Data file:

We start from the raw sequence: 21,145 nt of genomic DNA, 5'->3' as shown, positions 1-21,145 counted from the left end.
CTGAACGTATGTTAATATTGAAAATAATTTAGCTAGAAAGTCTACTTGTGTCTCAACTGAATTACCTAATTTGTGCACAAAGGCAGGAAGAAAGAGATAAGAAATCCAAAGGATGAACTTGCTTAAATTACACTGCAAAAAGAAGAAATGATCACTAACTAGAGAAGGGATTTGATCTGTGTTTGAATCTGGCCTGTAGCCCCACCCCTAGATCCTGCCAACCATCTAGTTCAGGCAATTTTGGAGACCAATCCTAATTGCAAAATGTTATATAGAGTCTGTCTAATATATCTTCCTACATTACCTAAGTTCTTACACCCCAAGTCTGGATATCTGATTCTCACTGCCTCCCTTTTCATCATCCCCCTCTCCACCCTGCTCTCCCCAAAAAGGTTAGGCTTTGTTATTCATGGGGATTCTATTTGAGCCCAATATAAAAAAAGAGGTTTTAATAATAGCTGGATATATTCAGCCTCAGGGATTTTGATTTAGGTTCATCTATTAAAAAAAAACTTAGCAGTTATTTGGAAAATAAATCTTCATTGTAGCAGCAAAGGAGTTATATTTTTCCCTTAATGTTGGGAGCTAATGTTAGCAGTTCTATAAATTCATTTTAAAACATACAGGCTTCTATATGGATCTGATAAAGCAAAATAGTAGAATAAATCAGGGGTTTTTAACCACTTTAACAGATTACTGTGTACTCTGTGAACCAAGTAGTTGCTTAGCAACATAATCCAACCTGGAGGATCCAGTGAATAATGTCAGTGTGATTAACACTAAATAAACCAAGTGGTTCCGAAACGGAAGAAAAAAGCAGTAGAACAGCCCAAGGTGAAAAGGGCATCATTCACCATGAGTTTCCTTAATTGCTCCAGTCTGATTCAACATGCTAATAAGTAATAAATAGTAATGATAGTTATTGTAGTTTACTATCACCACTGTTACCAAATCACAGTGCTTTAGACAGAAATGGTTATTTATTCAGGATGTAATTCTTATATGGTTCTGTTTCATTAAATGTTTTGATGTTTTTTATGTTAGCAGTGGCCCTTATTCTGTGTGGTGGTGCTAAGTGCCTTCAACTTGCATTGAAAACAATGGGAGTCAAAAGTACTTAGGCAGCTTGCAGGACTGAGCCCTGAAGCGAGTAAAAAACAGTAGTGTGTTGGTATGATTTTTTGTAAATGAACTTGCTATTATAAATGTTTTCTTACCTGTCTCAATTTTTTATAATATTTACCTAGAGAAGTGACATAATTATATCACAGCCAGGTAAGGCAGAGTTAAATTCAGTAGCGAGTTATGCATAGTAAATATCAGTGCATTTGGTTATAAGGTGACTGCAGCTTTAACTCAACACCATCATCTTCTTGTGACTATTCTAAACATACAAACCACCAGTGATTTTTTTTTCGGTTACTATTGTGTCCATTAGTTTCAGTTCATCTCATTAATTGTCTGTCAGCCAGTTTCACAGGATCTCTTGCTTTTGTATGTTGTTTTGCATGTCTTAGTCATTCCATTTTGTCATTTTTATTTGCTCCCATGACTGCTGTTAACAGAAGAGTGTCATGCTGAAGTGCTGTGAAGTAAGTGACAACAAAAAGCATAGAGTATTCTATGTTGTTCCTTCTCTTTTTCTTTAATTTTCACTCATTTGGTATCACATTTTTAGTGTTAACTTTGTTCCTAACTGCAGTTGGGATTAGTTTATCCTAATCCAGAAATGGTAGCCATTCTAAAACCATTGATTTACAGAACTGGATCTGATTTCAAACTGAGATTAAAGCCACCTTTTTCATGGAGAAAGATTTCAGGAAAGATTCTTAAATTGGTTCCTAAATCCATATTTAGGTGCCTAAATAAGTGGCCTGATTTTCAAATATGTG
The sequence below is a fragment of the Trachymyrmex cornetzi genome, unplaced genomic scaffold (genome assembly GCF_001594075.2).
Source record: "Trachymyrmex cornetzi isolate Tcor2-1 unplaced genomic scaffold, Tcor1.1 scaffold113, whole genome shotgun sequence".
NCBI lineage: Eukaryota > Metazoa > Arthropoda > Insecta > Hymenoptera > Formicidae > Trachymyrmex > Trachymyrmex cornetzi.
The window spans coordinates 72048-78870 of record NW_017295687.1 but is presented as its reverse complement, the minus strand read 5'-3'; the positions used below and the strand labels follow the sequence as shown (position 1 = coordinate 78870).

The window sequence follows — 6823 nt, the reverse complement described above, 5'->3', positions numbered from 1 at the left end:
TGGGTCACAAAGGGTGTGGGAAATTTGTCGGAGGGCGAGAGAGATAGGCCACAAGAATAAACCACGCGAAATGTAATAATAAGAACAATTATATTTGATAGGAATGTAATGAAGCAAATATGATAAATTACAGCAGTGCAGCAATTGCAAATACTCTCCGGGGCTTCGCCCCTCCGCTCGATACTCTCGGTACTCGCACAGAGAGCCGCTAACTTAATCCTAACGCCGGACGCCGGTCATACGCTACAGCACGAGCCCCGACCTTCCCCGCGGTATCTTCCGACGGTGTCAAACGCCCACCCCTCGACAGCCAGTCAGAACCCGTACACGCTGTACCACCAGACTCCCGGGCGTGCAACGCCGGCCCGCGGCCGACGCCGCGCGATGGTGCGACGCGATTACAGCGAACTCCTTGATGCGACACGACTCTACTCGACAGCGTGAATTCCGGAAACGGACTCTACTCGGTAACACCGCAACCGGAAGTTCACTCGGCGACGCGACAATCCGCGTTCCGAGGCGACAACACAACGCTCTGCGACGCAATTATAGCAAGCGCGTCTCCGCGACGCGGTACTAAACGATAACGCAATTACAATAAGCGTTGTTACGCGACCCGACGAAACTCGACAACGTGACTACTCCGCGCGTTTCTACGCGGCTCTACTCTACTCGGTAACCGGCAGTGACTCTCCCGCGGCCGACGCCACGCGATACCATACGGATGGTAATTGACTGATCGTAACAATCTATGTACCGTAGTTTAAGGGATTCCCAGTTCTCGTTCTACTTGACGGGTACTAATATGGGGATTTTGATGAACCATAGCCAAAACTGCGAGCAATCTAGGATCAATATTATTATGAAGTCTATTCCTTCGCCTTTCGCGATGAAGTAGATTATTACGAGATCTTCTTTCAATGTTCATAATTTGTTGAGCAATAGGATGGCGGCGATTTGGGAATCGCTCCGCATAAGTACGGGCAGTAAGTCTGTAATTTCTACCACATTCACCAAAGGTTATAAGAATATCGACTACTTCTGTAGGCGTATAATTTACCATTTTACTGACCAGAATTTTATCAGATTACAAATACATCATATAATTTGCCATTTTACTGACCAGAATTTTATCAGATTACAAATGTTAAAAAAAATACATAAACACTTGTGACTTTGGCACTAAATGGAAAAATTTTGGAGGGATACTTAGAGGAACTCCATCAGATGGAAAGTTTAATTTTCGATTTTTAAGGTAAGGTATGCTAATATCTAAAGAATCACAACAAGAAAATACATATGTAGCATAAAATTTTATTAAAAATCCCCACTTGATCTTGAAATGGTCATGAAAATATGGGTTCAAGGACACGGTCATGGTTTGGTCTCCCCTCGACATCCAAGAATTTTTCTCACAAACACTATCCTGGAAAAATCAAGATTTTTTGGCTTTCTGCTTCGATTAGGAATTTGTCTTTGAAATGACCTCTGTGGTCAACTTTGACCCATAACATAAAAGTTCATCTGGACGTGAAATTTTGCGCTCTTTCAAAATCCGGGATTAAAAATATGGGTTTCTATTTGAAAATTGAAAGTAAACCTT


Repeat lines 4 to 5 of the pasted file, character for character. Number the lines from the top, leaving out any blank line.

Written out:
Source record: "Trachymyrmex cornetzi isolate Tcor2-1 unplaced genomic scaffold, Tcor1.1 scaffold113, whole genome shotgun sequence".
NCBI lineage: Eukaryota > Metazoa > Arthropoda > Insecta > Hymenoptera > Formicidae > Trachymyrmex > Trachymyrmex cornetzi.